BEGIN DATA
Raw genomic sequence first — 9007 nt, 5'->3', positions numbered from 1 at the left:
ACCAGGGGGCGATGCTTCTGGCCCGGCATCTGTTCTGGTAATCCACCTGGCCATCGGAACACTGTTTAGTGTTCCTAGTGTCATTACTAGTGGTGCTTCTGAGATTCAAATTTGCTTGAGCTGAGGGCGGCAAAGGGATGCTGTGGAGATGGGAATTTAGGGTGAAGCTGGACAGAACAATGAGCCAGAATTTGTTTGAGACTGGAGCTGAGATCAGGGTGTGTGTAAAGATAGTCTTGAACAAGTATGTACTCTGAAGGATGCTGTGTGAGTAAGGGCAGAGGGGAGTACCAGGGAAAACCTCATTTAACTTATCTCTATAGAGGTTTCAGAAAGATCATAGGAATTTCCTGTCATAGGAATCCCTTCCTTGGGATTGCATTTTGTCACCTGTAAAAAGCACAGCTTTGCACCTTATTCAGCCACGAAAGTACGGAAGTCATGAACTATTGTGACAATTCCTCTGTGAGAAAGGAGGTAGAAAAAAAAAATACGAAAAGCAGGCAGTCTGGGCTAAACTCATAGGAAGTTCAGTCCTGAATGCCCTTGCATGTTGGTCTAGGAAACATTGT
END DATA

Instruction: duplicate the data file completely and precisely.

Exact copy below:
Raw genomic sequence first — 9007 nt, 5'->3', positions numbered from 1 at the left:
ACCAGGGGGCGATGCTTCTGGCCCGGCATCTGTTCTGGTAATCCACCTGGCCATCGGAACACTGTTTAGTGTTCCTAGTGTCATTACTAGTGGTGCTTCTGAGATTCAAATTTGCTTGAGCTGAGGGCGGCAAAGGGATGCTGTGGAGATGGGAATTTAGGGTGAAGCTGGACAGAACAATGAGCCAGAATTTGTTTGAGACTGGAGCTGAGATCAGGGTGTGTGTAAAGATAGTCTTGAACAAGTATGTACTCTGAAGGATGCTGTGTGAGTAAGGGCAGAGGGGAGTACCAGGGAAAACCTCATTTAACTTATCTCTATAGAGGTTTCAGAAAGATCATAGGAATTTCCTGTCATAGGAATCCCTTCCTTGGGATTGCATTTTGTCACCTGTAAAAAGCACAGCTTTGCACCTTATTCAGCCACGAAAGTACGGAAGTCATGAACTATTGTGACAATTCCTCTGTGAGAAAGGAGGTAGAAAAAAAAAATACGAAAAGCAGGCAGTCTGGGCTAAACTCATAGGAAGTTCAGTCCTGAATGCCCTTGCATGTTGGTCTAGGAAACATTGT